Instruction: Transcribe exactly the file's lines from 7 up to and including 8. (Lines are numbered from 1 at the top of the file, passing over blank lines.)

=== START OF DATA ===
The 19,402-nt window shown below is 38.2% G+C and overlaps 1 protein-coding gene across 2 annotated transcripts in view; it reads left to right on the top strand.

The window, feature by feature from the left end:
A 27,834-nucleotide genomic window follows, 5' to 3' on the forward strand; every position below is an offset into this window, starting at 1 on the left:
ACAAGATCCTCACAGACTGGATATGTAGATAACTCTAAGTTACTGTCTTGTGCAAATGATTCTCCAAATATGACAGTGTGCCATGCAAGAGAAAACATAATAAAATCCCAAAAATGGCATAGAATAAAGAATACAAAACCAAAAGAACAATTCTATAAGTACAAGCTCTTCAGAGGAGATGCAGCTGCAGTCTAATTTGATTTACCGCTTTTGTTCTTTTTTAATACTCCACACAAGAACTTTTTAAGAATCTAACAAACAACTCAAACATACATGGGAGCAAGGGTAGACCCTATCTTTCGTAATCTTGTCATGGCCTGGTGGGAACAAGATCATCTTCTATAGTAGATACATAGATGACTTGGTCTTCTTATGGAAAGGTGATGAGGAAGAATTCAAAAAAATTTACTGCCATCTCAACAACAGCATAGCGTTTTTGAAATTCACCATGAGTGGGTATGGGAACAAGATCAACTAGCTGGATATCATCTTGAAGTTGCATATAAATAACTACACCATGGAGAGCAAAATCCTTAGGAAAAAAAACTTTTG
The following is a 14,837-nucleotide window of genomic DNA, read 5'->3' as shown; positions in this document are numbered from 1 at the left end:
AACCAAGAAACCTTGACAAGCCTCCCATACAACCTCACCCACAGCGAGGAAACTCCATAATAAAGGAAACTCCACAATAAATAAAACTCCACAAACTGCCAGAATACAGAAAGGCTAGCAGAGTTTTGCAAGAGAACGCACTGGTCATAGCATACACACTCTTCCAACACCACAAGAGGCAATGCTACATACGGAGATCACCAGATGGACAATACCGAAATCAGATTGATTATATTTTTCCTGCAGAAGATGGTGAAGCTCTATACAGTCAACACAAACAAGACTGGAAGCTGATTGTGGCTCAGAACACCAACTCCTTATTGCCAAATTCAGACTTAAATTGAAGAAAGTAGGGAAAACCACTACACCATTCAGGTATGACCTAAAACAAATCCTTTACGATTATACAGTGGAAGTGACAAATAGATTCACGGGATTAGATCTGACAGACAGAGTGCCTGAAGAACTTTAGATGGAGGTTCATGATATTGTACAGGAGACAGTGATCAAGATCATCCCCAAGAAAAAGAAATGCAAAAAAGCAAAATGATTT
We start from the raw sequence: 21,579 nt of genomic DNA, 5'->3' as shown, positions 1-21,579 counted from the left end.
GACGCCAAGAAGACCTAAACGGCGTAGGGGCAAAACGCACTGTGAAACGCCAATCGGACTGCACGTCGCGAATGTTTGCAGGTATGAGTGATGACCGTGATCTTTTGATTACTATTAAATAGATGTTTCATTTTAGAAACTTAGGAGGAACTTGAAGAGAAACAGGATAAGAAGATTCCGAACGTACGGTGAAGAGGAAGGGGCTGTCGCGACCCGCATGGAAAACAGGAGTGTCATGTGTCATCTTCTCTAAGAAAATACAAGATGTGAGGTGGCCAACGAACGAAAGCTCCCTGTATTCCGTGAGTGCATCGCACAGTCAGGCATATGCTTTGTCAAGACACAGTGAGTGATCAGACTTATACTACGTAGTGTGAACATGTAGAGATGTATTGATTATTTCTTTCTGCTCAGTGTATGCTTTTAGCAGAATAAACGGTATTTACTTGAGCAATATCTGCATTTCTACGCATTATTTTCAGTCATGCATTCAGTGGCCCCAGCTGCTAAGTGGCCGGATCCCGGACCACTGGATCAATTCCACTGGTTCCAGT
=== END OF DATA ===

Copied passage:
We start from the raw sequence: 21,579 nt of genomic DNA, 5'->3' as shown, positions 1-21,579 counted from the left end.
GACGCCAAGAAGACCTAAACGGCGTAGGGGCAAAACGCACTGTGAAACGCCAATCGGACTGCACGTCGCGAATGTTTGCAGGTATGAGTGATGACCGTGATCTTTTGATTACTATTAAATAGATGTTTCATTTTAGAAACTTAGGAGGAACTTGAAGAGAAACAGGATAAGAAGATTCCGAACGTACGGTGAAGAGGAAGGGGCTGTCGCGACCCGCATGGAAAACAGGAGTGTCATGTGTCATCTTCTCTAAGAAAATACAAGATGTGAGGTGGCCAACGAACGAAAGCTCCCTGTATTCCGTGAGTGCATCGCACAGTCAGGCATATGCTTTGTCAAGACACAGTGAGTGATCAGACTTATACTACGTAGTGTGAACATGTAGAGATGTATTGATTATTTCTTTCTGCTCAGTGTATGCTTTTAGCAGAATAAACGGTATTTACTTGAGCAATATCTGCATTTCTACGCATTATTTTCAGTCATGCATTCAGTGGCCCCAGCTGCTAAGTGGCCGGATCCCGGACCACTGGATCAATTCCACTGGTTCCAGT